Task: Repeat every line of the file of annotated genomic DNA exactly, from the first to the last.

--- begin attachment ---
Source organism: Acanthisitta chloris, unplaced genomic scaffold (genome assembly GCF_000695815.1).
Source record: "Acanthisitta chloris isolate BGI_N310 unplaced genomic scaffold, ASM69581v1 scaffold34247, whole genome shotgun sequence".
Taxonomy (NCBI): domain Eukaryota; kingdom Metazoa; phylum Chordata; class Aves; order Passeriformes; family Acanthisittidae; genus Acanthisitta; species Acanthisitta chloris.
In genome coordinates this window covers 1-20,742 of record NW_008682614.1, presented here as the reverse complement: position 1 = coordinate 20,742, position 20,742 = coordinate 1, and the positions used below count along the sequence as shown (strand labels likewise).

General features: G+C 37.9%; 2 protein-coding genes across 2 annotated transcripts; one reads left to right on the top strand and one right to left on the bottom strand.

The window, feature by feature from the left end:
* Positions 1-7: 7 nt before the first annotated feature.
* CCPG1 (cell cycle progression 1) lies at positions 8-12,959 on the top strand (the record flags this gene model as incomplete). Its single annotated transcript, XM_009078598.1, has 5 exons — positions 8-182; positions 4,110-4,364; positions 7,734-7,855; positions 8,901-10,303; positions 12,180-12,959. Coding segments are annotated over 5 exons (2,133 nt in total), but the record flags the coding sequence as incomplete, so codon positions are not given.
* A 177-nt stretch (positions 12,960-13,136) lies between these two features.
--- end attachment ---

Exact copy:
Source organism: Acanthisitta chloris, unplaced genomic scaffold (genome assembly GCF_000695815.1).
Source record: "Acanthisitta chloris isolate BGI_N310 unplaced genomic scaffold, ASM69581v1 scaffold34247, whole genome shotgun sequence".
Taxonomy (NCBI): domain Eukaryota; kingdom Metazoa; phylum Chordata; class Aves; order Passeriformes; family Acanthisittidae; genus Acanthisitta; species Acanthisitta chloris.
In genome coordinates this window covers 1-20,742 of record NW_008682614.1, presented here as the reverse complement: position 1 = coordinate 20,742, position 20,742 = coordinate 1, and the positions used below count along the sequence as shown (strand labels likewise).

General features: G+C 37.9%; 2 protein-coding genes across 2 annotated transcripts; one reads left to right on the top strand and one right to left on the bottom strand.

The window, feature by feature from the left end:
* Positions 1-7: 7 nt before the first annotated feature.
* CCPG1 (cell cycle progression 1) lies at positions 8-12,959 on the top strand (the record flags this gene model as incomplete). Its single annotated transcript, XM_009078598.1, has 5 exons — positions 8-182; positions 4,110-4,364; positions 7,734-7,855; positions 8,901-10,303; positions 12,180-12,959. Coding segments are annotated over 5 exons (2,133 nt in total), but the record flags the coding sequence as incomplete, so codon positions are not given.
* A 177-nt stretch (positions 12,960-13,136) lies between these two features.